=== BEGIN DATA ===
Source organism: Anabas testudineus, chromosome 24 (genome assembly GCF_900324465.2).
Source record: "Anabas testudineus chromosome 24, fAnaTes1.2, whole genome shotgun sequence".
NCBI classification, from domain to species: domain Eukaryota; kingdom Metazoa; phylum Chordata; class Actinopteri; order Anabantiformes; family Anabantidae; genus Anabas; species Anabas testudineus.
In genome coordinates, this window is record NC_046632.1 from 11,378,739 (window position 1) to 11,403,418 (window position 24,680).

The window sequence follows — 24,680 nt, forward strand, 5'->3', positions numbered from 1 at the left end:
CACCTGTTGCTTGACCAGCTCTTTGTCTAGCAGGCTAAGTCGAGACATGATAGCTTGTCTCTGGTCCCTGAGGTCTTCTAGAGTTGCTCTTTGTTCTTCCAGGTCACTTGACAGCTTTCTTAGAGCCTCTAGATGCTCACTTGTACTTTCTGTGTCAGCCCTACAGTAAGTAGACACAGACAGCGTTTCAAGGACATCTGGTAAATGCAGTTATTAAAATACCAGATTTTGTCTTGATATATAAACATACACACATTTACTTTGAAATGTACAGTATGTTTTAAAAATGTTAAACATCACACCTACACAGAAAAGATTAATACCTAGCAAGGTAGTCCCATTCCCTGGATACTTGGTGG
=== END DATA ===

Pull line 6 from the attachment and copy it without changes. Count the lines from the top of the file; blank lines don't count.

CACCTGTTGCTTGACCAGCTCTTTGTCTAGCAGGCTAAGTCGAGACATGATAGCTTGTCTCTGGTCCCTGAGGTCTTCTAGAGTTGCTCTTTGTTCTTCCAGGTCACTTGACAGCTTTCTTAGAGCCTCTAGATGCTCACTTGTACTTTCTGTGTCAGCCCTACAGTAAGTAGACACAGACAGCGTTTCAAGGACATCTGGTAAATGCAGTTATTAAAATACCAGATTTTGTCTTGATATATAAACATACACACATTTACTTTGAAATGTACAGTATGTTTTAAAAATGTTAAACATCACACCTACACAGAAAAGATTAATACCTAGCAAGGTAGTCCCATTCCCTGGATACTTGGTGG